• “Regarding” An Alcoholic As Disabled: Proof Problems
  • May 6, 2013 | Author: Roger J. Miller
  • Law Firm: McGrath North Mullin & Kratz, PC LLO - Omaha Office
  • A police officer in Spokane, Washington was involved in a car accident and drove away. He was subsequently arrested for driving under the influence and told his employer that he had an alcohol “problem.” In order to avoid criminal prosecution, he entered into a diversion program which mandated that he only drive vehicles containing an Ignition Interlock Device (IID). When the City advised they were considering discharging the officer, his doctor supplied the City with a document which indicated the doctor believed the officer suffered from alcoholism.

    The officer then sought to require the City to accommodate him by allowing or permitting him to drive police vehicles only equipped with an IID. The City refused and his employment was terminated.

    The police officer then filed a claim under both federal and state law contending the City “regarded” him as having a disability. He subsequently filed a motion for summary judgment in a case pending in federal court in the State of Washington claiming that alcoholism constituted a disability as a “matter of law.”

    In denying his motion for summary judgment, the court first noted that prior to the ADA Amendments Act of 2008, in proving a “regarded as” claim, it must be demonstrated that the employer either believed the employee had a substantially limiting impairment which didn’t in fact exist or the employer believed the impairment was far more limiting than was actually the case. Following the passage of the ADAAA, the perceived severity of the impairment no longer matters; only that the employer thought an impairment existed. In denying the officer’s motion for summary judgment, the court noted that the City had several potential defenses. First, the City could convince the jury that it did not agree with the officer’s belief that he was in fact disabled. Secondly, the City could convince the jury that the employee was disabled for the sole purpose of determining how to address the Department of Labor requirement that the employee drive vehicles equipped with an IID. Finally, the City could also try and convince the jury that it never regarded the officer as disabled and that he was in fact fired for reasons unrelated to his alcoholism. For example, the City had to be given the opportunity to convince the jury that the officer was fired for leaving the scene of an accident, or potentially other reasons.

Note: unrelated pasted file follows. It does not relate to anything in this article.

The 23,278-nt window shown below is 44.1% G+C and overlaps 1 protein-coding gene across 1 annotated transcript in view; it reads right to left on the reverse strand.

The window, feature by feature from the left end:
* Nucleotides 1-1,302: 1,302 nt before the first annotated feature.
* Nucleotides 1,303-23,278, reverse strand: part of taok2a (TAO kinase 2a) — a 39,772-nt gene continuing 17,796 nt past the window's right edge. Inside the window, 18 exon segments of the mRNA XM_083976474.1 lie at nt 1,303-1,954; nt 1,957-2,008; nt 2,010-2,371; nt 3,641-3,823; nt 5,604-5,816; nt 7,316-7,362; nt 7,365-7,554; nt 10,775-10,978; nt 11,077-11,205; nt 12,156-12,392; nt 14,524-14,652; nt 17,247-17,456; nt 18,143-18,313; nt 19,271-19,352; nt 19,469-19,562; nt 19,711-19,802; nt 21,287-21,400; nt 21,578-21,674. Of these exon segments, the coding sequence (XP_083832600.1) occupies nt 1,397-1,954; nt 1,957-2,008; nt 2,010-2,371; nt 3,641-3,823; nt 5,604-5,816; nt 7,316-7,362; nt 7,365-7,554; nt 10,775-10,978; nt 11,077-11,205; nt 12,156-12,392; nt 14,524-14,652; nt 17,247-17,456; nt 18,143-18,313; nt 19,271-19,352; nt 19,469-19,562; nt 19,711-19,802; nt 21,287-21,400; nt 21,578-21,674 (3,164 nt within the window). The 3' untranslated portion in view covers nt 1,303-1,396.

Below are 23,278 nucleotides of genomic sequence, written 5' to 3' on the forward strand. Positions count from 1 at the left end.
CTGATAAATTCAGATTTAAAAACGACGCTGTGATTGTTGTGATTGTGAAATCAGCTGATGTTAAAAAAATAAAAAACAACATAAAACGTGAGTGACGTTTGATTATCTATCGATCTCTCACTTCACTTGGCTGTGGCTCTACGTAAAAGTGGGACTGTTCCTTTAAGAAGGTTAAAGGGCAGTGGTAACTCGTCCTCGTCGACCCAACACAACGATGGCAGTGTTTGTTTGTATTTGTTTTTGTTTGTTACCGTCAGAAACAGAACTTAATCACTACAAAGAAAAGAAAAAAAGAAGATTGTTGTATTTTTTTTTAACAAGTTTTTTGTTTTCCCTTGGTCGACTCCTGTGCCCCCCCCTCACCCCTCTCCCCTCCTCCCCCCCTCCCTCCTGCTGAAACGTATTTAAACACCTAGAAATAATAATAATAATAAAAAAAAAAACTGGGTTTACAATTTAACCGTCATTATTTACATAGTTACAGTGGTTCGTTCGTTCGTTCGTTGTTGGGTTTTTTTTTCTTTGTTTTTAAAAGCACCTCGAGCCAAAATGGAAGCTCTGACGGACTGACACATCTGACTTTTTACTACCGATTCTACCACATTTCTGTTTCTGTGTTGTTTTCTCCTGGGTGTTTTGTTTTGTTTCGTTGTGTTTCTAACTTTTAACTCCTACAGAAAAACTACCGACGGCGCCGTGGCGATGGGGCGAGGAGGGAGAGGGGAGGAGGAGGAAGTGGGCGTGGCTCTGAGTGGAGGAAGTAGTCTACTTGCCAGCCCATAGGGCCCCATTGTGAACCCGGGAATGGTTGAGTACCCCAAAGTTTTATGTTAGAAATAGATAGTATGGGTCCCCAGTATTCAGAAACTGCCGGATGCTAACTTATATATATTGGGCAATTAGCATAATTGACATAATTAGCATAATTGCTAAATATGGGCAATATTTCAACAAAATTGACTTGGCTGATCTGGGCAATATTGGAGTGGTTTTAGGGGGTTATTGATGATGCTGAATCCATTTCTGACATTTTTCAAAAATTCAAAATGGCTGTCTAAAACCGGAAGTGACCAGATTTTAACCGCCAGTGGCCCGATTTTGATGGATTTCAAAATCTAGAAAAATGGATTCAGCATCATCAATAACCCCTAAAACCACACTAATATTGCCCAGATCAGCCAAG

This case isn’t over. The denial of a motion for summary judgment only means the court believes there are still “material issues of fact” to be resolved, in this case, by a jury. Even so, the case helps to show that although the ADAAA amendments make the establishment of a claim of a “regarded as” disability much easier to prove by the employee, there are still various defenses available to an employer.